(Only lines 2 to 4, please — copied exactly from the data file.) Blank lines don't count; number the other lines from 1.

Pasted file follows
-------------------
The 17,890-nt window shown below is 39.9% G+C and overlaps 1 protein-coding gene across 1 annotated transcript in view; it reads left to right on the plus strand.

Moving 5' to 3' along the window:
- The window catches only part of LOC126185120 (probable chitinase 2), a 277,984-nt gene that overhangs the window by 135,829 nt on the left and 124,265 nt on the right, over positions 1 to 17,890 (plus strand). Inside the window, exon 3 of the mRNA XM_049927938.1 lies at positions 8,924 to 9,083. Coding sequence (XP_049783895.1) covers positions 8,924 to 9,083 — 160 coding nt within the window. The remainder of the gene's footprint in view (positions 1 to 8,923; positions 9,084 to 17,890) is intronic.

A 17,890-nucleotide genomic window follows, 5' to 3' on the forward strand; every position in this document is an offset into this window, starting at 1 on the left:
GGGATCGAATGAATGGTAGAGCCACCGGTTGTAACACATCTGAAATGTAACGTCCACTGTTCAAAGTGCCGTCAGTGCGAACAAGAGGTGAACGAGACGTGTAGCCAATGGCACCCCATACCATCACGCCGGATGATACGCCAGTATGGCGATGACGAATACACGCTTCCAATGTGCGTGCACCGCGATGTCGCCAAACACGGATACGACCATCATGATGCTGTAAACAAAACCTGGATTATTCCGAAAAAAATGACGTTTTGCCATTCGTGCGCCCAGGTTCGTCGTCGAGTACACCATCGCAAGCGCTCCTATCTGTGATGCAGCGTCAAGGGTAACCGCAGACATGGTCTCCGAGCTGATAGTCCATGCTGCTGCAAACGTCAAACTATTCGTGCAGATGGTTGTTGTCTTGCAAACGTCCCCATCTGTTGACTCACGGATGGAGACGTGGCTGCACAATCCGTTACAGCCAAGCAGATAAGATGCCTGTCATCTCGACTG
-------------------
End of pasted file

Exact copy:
Moving 5' to 3' along the window:
- The window catches only part of LOC126185120 (probable chitinase 2), a 277,984-nt gene that overhangs the window by 135,829 nt on the left and 124,265 nt on the right, over positions 1 to 17,890 (plus strand). Inside the window, exon 3 of the mRNA XM_049927938.1 lies at positions 8,924 to 9,083. Coding sequence (XP_049783895.1) covers positions 8,924 to 9,083 — 160 coding nt within the window. The remainder of the gene's footprint in view (positions 1 to 8,923; positions 9,084 to 17,890) is intronic.

A 17,890-nucleotide genomic window follows, 5' to 3' on the forward strand; every position in this document is an offset into this window, starting at 1 on the left: